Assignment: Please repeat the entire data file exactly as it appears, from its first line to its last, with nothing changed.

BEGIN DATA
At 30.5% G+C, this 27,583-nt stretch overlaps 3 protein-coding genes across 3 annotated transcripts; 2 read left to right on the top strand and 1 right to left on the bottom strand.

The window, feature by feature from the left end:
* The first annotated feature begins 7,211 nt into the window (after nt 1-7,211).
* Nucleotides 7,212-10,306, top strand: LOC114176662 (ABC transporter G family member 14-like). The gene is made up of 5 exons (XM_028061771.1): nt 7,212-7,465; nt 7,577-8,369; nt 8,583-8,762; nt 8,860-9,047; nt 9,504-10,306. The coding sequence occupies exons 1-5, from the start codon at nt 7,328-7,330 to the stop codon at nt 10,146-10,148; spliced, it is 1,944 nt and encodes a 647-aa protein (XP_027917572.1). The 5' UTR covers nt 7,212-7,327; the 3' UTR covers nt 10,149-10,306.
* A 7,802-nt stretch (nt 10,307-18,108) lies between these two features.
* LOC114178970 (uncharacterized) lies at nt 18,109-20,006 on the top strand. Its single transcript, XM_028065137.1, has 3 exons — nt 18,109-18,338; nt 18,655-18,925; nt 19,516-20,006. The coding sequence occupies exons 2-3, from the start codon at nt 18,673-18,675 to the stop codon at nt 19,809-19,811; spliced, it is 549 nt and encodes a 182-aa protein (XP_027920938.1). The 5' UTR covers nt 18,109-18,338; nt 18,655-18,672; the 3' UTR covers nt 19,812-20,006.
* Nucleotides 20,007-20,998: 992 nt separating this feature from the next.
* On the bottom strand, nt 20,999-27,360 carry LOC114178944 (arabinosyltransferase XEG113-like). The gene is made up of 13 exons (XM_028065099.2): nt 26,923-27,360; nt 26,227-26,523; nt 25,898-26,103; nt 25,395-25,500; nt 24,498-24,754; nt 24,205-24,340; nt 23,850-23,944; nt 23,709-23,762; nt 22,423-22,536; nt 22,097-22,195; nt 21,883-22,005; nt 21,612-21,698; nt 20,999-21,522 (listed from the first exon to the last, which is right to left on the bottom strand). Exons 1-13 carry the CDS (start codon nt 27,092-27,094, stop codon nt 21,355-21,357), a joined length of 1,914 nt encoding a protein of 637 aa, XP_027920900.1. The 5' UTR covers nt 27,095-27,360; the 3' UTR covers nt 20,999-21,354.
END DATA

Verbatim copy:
At 30.5% G+C, this 27,583-nt stretch overlaps 3 protein-coding genes across 3 annotated transcripts; 2 read left to right on the top strand and 1 right to left on the bottom strand.

The window, feature by feature from the left end:
* The first annotated feature begins 7,211 nt into the window (after nt 1-7,211).
* Nucleotides 7,212-10,306, top strand: LOC114176662 (ABC transporter G family member 14-like). The gene is made up of 5 exons (XM_028061771.1): nt 7,212-7,465; nt 7,577-8,369; nt 8,583-8,762; nt 8,860-9,047; nt 9,504-10,306. The coding sequence occupies exons 1-5, from the start codon at nt 7,328-7,330 to the stop codon at nt 10,146-10,148; spliced, it is 1,944 nt and encodes a 647-aa protein (XP_027917572.1). The 5' UTR covers nt 7,212-7,327; the 3' UTR covers nt 10,149-10,306.
* A 7,802-nt stretch (nt 10,307-18,108) lies between these two features.
* LOC114178970 (uncharacterized) lies at nt 18,109-20,006 on the top strand. Its single transcript, XM_028065137.1, has 3 exons — nt 18,109-18,338; nt 18,655-18,925; nt 19,516-20,006. The coding sequence occupies exons 2-3, from the start codon at nt 18,673-18,675 to the stop codon at nt 19,809-19,811; spliced, it is 549 nt and encodes a 182-aa protein (XP_027920938.1). The 5' UTR covers nt 18,109-18,338; nt 18,655-18,672; the 3' UTR covers nt 19,812-20,006.
* Nucleotides 20,007-20,998: 992 nt separating this feature from the next.
* On the bottom strand, nt 20,999-27,360 carry LOC114178944 (arabinosyltransferase XEG113-like). The gene is made up of 13 exons (XM_028065099.2): nt 26,923-27,360; nt 26,227-26,523; nt 25,898-26,103; nt 25,395-25,500; nt 24,498-24,754; nt 24,205-24,340; nt 23,850-23,944; nt 23,709-23,762; nt 22,423-22,536; nt 22,097-22,195; nt 21,883-22,005; nt 21,612-21,698; nt 20,999-21,522 (listed from the first exon to the last, which is right to left on the bottom strand). Exons 1-13 carry the CDS (start codon nt 27,092-27,094, stop codon nt 21,355-21,357), a joined length of 1,914 nt encoding a protein of 637 aa, XP_027920900.1. The 5' UTR covers nt 27,095-27,360; the 3' UTR covers nt 20,999-21,354.